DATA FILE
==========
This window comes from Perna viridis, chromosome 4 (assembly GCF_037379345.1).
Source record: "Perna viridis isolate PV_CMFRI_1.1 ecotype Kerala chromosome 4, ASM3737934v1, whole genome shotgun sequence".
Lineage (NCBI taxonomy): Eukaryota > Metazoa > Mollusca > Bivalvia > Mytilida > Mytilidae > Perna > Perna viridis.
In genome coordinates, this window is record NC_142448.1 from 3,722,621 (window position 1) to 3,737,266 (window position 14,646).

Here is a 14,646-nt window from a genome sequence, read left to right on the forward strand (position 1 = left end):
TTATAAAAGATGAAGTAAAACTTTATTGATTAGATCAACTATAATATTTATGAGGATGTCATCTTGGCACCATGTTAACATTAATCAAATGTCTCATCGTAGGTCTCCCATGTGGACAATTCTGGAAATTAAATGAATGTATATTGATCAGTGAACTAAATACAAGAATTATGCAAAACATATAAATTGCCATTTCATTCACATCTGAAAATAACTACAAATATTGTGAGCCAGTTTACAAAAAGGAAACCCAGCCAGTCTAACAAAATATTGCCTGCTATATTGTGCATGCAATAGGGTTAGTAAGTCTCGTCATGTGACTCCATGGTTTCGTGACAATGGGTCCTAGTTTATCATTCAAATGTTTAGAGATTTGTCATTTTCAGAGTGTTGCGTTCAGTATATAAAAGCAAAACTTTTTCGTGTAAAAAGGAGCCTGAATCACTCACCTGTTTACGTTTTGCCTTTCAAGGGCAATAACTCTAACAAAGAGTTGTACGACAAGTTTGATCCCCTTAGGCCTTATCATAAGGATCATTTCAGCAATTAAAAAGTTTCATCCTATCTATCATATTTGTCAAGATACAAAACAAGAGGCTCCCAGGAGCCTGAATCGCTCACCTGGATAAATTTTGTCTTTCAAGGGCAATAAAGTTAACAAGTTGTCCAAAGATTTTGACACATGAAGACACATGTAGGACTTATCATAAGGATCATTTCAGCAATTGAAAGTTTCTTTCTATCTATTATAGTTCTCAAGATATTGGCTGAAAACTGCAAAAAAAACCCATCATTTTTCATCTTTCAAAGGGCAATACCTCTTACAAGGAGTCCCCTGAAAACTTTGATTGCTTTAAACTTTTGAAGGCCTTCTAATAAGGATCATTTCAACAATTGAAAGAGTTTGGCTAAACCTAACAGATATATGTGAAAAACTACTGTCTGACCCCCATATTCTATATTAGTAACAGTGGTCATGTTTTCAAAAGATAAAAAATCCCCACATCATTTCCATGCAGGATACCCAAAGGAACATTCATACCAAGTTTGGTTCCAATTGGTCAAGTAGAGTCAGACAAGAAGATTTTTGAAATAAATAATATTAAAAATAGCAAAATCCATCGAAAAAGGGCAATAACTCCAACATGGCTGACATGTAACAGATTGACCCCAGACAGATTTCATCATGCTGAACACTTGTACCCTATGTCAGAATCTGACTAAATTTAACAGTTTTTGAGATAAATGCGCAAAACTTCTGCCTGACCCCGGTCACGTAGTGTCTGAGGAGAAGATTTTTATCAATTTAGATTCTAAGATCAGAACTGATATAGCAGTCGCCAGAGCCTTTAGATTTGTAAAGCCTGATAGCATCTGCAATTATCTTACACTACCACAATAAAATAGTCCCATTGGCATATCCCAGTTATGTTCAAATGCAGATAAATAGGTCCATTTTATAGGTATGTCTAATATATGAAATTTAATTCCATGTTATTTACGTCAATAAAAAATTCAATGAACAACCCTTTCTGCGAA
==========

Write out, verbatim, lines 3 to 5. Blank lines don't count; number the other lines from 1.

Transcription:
Lineage (NCBI taxonomy): Eukaryota > Metazoa > Mollusca > Bivalvia > Mytilida > Mytilidae > Perna > Perna viridis.
In genome coordinates, this window is record NC_142448.1 from 3,722,621 (window position 1) to 3,737,266 (window position 14,646).

Here is a 14,646-nt window from a genome sequence, read left to right on the forward strand (position 1 = left end):